How to “Post” Your Writing in WordPress
In the WordPress course site, click on “New” in the top nav bar, and choose “Post”. You will get an edit window. Give it a title and add your name at the top of the edit window. When you click on “Publish,” choose the appropriate Week in the list of Categories that you can choose. You can always go back and edit your writing and respond to other students’ ideas.
In at least 2-3 substantial paragraphs, reflect on the key ideas or information points in readings for the week, but without summary or “coverage” (we’re all reading the same things, so no need to summarize). Work with a concept or approach to show how it helps you think about specific cases, or opens up questions and problems that need to be addressed. Ask questions about whatever is unclear or needs more background.
Everyone will read weekly posts before class to inform our discussion in class.
Post your weekly writing at least 4 hours ahead of class!
How to Write the Content for Your Weekly Mini-Essay
Your weekly mini-essays are not “blog posts” but an informal writing space for thinking through the main concepts, questions, and subject matter in each week’s unit of readings. There is no specific length or limit, but you can aim for at least 300-500 words (more if you are citing and quoting sources).
What you should include:
- References to, and comments on, at least two of the readings or sources for the week.
- Do not summarize, but work through the ideas and try them out on examples and cases.
- Ask questions, and comment on what isn’t clear so that we can discuss in class.
Why the weekly writing is important for your learning progress
The mental step of moving from simple note taking to writing about our understanding of (and questions about) new concepts and information is the key to learning how to work in any field or discipline. We need to learn how to think with new vocabulary, special terminology, and the key concepts of a field. We need to “make it our own” by learning how to think and write with the terminology and ideas of the fields that we commit to learning.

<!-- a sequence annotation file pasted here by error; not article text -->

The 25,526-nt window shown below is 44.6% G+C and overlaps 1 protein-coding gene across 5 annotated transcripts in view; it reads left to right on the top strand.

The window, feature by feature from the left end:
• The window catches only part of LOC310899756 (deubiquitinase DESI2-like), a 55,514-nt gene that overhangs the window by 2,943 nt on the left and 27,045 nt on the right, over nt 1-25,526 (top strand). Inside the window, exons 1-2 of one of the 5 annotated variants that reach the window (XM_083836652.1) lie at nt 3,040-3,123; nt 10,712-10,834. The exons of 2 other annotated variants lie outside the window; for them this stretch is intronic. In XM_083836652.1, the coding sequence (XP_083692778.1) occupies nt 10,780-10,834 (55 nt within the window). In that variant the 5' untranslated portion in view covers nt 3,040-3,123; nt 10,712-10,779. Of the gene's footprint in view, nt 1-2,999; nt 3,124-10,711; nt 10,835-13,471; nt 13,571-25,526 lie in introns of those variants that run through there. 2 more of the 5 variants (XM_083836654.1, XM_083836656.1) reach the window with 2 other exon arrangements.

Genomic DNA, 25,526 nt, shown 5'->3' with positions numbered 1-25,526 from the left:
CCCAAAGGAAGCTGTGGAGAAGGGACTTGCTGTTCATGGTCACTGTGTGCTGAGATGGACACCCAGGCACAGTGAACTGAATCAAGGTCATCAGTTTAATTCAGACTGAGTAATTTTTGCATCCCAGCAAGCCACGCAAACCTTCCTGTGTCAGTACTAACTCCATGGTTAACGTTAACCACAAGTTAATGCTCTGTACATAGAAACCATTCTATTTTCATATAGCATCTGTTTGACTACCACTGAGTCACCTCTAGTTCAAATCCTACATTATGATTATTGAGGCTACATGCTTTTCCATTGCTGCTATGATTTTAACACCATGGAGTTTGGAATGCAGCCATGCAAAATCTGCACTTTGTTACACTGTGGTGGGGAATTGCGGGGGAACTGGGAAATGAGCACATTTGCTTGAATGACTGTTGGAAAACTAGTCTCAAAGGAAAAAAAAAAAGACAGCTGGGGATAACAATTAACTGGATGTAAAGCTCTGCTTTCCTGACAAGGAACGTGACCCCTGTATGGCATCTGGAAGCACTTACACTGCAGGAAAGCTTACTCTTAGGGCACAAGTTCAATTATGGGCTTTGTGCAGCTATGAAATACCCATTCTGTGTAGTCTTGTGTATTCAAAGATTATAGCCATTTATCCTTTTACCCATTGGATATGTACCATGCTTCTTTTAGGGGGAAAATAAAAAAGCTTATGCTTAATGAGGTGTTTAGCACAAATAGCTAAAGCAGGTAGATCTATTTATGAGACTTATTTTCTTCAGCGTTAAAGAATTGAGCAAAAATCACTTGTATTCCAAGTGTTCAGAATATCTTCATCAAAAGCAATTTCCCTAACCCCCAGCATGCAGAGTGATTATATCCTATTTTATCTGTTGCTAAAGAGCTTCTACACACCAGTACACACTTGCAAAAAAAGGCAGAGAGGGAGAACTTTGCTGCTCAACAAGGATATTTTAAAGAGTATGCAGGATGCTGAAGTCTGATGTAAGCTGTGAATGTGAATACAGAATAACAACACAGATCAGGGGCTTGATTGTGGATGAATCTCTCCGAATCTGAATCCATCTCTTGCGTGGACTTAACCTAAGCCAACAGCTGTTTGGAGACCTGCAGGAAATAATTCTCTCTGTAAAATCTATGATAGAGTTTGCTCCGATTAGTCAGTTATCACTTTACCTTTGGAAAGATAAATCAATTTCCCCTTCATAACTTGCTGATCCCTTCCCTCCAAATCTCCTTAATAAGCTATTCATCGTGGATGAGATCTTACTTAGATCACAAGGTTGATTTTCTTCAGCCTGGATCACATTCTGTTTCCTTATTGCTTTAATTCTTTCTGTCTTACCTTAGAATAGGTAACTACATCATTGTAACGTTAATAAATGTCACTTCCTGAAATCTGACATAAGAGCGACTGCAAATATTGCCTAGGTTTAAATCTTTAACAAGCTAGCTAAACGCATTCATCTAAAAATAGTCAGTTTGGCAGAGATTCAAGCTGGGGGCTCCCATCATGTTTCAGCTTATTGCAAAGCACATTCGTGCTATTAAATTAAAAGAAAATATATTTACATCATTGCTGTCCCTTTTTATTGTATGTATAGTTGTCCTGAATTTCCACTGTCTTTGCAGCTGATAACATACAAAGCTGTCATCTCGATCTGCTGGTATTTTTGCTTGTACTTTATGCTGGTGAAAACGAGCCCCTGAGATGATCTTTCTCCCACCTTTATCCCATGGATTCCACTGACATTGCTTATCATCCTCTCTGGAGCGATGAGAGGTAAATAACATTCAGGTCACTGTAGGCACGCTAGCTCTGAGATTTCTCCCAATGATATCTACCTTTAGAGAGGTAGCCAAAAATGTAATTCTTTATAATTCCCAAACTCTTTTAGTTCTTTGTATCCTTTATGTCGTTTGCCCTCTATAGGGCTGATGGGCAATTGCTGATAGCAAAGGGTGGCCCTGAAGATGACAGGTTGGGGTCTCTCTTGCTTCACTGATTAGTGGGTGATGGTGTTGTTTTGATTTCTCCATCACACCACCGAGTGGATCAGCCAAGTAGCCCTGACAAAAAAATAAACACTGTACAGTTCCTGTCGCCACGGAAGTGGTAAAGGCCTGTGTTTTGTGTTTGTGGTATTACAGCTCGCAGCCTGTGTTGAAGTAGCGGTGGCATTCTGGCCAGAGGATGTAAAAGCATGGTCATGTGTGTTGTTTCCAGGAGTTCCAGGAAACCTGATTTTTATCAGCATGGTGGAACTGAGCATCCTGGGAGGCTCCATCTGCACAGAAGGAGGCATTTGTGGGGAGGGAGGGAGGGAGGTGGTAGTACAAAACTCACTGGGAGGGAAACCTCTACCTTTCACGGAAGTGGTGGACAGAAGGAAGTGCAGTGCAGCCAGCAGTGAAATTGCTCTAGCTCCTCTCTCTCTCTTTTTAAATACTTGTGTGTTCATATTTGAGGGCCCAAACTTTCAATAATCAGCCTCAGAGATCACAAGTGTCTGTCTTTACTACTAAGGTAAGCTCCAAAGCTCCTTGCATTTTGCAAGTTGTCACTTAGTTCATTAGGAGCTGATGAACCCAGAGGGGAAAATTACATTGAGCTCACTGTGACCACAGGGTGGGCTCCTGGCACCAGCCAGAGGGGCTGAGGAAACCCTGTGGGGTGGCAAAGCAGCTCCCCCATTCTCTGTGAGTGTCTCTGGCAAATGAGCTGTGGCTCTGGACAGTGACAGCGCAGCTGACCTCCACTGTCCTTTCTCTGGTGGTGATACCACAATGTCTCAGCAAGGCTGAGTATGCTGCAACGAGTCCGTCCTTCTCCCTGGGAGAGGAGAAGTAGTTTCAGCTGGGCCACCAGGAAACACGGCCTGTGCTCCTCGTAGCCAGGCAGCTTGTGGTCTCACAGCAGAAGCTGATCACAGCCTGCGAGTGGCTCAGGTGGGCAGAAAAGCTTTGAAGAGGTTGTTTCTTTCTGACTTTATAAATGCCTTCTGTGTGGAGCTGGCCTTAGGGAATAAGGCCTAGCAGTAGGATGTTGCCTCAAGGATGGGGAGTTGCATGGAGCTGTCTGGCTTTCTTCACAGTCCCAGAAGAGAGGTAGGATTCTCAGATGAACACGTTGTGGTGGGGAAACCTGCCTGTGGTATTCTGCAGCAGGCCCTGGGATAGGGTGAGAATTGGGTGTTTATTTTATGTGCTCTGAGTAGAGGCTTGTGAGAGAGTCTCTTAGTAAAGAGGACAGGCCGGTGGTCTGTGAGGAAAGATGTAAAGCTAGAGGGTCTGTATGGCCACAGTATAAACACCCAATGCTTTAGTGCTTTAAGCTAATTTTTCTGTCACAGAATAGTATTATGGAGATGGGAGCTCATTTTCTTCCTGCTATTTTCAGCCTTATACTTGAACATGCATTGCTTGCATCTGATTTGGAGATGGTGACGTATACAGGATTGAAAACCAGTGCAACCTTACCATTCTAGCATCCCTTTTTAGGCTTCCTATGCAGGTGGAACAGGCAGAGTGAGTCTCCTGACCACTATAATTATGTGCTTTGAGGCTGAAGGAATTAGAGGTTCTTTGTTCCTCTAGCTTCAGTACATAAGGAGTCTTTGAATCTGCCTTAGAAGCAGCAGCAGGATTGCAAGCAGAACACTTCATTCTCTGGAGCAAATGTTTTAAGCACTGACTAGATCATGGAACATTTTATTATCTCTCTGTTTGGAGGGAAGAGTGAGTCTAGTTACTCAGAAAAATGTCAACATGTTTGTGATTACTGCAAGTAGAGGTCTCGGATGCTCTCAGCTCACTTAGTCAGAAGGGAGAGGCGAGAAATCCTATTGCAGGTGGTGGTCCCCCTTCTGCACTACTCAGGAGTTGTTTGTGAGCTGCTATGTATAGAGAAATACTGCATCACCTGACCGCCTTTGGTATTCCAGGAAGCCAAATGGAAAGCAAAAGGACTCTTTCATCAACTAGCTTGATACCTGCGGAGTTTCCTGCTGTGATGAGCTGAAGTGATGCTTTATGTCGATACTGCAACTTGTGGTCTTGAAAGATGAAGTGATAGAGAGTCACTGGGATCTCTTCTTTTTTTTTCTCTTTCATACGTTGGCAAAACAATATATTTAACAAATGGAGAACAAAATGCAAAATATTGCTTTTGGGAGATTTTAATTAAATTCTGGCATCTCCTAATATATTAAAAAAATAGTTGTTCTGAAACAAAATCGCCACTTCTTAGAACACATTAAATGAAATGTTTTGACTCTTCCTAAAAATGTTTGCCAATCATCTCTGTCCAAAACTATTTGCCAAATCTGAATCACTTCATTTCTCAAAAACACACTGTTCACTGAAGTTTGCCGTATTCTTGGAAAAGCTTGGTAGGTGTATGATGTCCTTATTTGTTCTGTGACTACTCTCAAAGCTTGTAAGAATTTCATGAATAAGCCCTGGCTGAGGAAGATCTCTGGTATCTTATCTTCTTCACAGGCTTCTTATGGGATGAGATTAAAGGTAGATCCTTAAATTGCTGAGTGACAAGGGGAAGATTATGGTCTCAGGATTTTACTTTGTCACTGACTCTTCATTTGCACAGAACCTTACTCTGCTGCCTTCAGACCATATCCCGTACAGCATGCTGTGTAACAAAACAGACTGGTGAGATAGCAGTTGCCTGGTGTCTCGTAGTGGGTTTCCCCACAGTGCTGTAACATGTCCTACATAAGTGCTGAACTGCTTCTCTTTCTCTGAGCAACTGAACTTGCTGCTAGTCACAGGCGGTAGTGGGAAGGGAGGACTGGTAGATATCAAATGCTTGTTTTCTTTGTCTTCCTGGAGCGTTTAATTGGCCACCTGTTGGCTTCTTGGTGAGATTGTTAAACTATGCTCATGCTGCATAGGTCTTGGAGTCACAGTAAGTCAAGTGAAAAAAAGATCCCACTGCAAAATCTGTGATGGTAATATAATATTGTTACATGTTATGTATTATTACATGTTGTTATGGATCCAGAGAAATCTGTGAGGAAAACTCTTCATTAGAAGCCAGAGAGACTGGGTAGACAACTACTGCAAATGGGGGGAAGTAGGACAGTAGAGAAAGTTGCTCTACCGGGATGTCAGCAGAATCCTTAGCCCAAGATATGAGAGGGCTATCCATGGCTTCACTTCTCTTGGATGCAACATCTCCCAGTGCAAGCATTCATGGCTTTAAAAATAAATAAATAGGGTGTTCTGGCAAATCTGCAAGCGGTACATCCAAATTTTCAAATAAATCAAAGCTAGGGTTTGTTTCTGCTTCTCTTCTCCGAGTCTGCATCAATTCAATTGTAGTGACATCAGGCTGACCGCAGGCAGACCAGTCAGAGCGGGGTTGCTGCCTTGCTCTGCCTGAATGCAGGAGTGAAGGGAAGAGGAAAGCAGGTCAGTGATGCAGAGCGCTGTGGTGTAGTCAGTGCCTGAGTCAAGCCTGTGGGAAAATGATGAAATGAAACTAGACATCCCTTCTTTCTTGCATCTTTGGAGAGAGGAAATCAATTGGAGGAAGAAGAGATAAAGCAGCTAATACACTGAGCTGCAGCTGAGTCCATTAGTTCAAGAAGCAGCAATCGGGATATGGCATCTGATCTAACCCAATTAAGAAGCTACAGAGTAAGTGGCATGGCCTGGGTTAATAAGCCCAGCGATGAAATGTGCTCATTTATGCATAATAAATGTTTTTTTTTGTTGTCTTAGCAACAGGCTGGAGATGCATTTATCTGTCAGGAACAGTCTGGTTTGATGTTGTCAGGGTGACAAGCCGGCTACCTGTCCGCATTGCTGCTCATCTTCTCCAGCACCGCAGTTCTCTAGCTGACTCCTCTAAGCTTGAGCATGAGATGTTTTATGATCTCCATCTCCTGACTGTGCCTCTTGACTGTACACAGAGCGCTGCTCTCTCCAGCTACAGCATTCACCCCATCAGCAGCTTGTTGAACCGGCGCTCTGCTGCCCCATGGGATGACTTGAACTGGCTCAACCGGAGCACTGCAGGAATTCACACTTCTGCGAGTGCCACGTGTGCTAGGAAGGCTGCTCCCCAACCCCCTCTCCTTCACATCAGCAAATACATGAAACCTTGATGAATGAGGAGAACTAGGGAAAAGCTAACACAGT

Working through and trying out new concepts in writing is how we gain competence and confidence in dealing with the questions and issues involved in any field of study. In interdisciplinary studies, this is all the more important because we are combining terms, concepts, assumptions, and approaches from more than one field or discipline.
The weekly seminar writing assignments combine the functions of a personal intellectual journal and a shared discussion forum where you “think out loud” with others exploring the same questions. The shared essay format provides a common space for all members of the seminar to reflect on readings and key concepts, ask questions, try out ideas, and find interesting examples for seminar topics.
Using Examples and Citing Sources
Use examples from the readings, and other references that allow you to apply the ideas and methods that we are studying. Do not insert material from random web searches. Provide acknowledgment of sources and references you discuss (references for all links or quoted material) at the end of the mini-essay. (See using Zotero below for properly formatting your references.) You can use embedded images, embedded video and other web content, and links to sources you find relevant.
Do not use Wikipedia as a main reference (unless the content of the Wikipedia page is itself a topic of discussion), and do not cite blogs or other websites that only recycle other information. As far as you have time each week, dig into the primary research or statements on a subject/topic. If you have time to go further in research for a week’s topic, use the shared drive of etext articles and books, or primary research resources through the GU Library.
In Zotero, you can create a Bibliography of items and paste them into your weekly post. Highlight items and (right mouse click) “Create Bibliography” (from menu) in any standard citation style, send it your clipboard, and then edit/paste/insert (whether PC or Mac) into your WordPress edit window. You may need to do a bit of clean-up formatting, but you’re good to go!